Michael Atherton points out technical reason for England’s slip catching woes
Speaking on Sky Sports Cricket, Michael Atherton questioned whether the spacing between the slips could be contributing to England’s slip catching woes in Test cricket this summer.
The suggestion came after James Anderson had found Abid Ali’s edge twice in an over on the third afternoon of the first England-Pakistan Test, only to survive each time. On the second occasion he was dropped by Ben Stokes, normally rated as one of England’s best fielders, but who, according to CricViz, drops more catches than the average slip fielder.
Ben Stokes has taken 76% of the slip chances that have come to him in the last five years – that's below the average for established Test players. #ENGvPAK pic.twitter.com/xRVxlmkpLq
— The CricViz Analyst (@cricvizanalyst) August 7, 2020
Stokes was at second slip but dove to his left and spilled what would have been a simple catch for Joe Root at first slip, and Atherton pointed out that the pair being two close could have contributed to the chance being spurned.
“Stokes coming across Root and he certainly made the ground but it was going to Root who was just going to his right,” he said. “And then Stokes came across in front of him, it’s a beautiful catching height. It’s probably more Root’s catch than Stokes’, although having got there he’ll feel he should have taken it.”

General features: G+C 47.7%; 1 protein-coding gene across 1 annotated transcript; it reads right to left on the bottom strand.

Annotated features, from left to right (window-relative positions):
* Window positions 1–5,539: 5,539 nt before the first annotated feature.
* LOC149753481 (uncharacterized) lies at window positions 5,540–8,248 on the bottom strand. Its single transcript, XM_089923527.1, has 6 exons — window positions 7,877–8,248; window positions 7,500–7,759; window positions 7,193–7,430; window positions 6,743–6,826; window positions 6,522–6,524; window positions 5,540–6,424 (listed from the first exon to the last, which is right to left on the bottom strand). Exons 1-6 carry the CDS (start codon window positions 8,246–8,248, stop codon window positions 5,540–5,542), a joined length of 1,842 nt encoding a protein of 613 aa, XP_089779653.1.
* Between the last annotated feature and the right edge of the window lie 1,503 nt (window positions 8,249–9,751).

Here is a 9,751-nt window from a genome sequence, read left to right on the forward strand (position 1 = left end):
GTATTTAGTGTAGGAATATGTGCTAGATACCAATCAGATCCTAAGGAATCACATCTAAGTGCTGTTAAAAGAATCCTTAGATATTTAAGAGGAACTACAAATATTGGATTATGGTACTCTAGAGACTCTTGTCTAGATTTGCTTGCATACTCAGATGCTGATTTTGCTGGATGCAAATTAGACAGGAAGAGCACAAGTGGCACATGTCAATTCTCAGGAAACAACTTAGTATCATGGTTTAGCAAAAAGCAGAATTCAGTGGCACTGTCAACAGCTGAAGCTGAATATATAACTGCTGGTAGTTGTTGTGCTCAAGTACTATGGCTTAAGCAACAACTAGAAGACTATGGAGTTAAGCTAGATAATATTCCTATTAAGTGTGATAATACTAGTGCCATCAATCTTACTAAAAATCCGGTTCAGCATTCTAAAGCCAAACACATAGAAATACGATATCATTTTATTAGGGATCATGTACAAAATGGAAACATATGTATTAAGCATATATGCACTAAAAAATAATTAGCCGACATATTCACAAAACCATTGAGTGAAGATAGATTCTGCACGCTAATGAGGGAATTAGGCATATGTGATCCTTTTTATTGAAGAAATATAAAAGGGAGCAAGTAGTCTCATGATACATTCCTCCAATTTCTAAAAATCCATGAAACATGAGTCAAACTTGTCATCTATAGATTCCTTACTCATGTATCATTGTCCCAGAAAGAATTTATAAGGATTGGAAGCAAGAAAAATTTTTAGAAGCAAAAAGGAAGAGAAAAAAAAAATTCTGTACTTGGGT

“You have to argue whether England’s slips are too narrow here, because this is basically going straight to Root, and Stokes is not diving there really. The way that Root was going to catch that ball, you’d think Stokes would be diving at full stretch so I’d argue they’re a bit narrow and can space out a bit further than that.”
While there was no catch put down on the first catch that over, Atherton argued that had Root been employing a more orthodox field, the chance would have been a simple one.
“You often see England start with this field where they have a couple of slips and a kind of fourth or fifth slip,” he said. “They very rarely have these days what you would call an orthodox gully. I reckon that ball has gone in the air just on an orthodox gully line, the kind of position you usually see as standard in a Test match. Pope’s on that line but he’s back saving one really.”
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